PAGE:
Re: concepts of drone reed stability

Post by verdatum » Thu Feb 24, 2011 12:11 pm

It sounds to me like you are asking about the physics involved. In which case, it gets pretty complicated, pretty quickly. Musical acoustics of reed instruments covers concepts like the mechanics of oscillating elastic beams, and gets into some of the more complicated aspects of compressible fluid dynamics. Taking all of that research, which is mostly in the form of physics journal and musical acoustics publications, and converting it into "should I shave down my reed tongue here, or here?" is pretty rough. The result is as you've seen: most reedmaking techniques are instead the result of a combination of inherited experience and trial & error. Experienced reedmakers will understand the effect of various changes to a reed, but the real "Why?" of it all is often seen as overly complicated and only marginally useful (forgive me for overgeneralizing).

That being said, I've found myself trying to learn all that crazy stuff anyway. I only got up to physics II in college, so I'm picking up the fluid dynamics and mechanical physics as I go. I started with a text called "Fundamentals of Musical Acoustics" by Arthur Benade, but since that text covers such a broad scope, it only covers reed physics to a certain depth. Otherwise, Google Scholar is your friend.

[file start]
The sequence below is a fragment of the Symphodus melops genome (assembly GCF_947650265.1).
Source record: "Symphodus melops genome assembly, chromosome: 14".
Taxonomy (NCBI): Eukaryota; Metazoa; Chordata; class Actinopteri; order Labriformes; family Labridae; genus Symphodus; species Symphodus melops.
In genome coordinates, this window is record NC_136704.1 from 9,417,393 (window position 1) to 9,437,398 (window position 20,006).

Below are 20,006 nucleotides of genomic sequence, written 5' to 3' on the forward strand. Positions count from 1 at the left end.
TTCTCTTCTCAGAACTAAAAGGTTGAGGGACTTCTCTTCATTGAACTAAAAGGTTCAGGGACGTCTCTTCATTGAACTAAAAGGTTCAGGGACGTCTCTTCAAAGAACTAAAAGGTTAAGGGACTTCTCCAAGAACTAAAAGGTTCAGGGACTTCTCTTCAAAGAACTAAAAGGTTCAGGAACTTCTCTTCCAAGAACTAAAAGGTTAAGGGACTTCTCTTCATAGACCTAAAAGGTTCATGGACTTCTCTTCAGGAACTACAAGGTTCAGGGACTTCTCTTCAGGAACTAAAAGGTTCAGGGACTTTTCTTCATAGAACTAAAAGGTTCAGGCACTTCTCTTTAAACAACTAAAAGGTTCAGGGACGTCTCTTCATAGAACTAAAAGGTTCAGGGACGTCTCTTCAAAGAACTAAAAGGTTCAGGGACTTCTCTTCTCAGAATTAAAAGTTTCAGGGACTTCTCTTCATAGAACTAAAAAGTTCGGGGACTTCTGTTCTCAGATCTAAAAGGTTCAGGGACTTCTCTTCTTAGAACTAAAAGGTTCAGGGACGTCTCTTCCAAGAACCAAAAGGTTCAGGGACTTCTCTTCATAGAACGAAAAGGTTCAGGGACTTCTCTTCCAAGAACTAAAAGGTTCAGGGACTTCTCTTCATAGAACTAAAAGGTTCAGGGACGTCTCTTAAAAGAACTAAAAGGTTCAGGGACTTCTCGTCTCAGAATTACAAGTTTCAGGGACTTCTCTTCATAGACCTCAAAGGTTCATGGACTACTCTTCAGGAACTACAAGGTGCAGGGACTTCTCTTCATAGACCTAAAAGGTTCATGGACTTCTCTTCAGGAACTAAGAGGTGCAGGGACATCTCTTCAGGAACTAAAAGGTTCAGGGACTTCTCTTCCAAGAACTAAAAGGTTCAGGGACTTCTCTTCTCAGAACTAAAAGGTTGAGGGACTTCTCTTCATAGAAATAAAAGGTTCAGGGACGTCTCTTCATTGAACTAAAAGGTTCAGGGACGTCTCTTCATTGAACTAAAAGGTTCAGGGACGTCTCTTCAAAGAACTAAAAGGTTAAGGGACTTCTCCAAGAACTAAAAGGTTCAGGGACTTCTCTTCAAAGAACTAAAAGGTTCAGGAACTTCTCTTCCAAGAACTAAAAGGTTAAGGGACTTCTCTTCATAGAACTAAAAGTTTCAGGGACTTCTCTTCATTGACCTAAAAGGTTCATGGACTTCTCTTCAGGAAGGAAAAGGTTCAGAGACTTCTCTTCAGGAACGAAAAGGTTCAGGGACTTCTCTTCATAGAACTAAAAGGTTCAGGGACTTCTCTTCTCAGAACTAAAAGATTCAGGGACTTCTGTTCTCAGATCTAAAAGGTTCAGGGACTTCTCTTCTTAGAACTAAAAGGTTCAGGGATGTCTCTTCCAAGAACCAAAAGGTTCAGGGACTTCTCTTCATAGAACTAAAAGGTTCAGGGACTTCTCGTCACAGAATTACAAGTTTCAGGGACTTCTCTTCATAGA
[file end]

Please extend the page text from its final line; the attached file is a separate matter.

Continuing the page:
Pennywhistle: A dangerous gateway drug.

billh
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Re: concepts of drone reed stability

Post by billh » Thu Feb 24, 2011 5:16 pm

I think you can get all the behavior by just considering the tongue to be a simple oscillator.

Thus weighting the tongue near the tip, increasing the amplitude of the oscillation by opening the tongue, lengthening the tongue, and/or reducing the stiffness by scraping at the base of the tongue drop the frequency; lightening the tongue by scraping near the tip, reducing the amplitude by closing the tongue, shortening the tongue, and leaving the tongue stiffer all raise the frequency.

If the reed is working well, the first mode should dominate, but other modes are in theory present, as the motion of the tongue is not sinusoidal - you should get a waveform with very square edges - maybe more like an impulse or square wave. If the second mode starts to dominate you'll get squeals and near-octave jumps (sometimes a misbehaving bass drone will do this, for example).

If you consider the reed just a simple oscillator, the drone is a coupled system. The more compliant the quill is, the less it will perturb the frequency of the air column itself, which is a good thing (otherwise you tend to get too much pitch drift with pressure). Since a super-compliant drone quill may be fragile or impractical, the next best thing is to match the frequency response of the drone quill in some way with the desired frequency of the air column. At that point I think in the real world it becomes a trial and error process, at least until one gets to know the preferences of a particular drone design.

Bill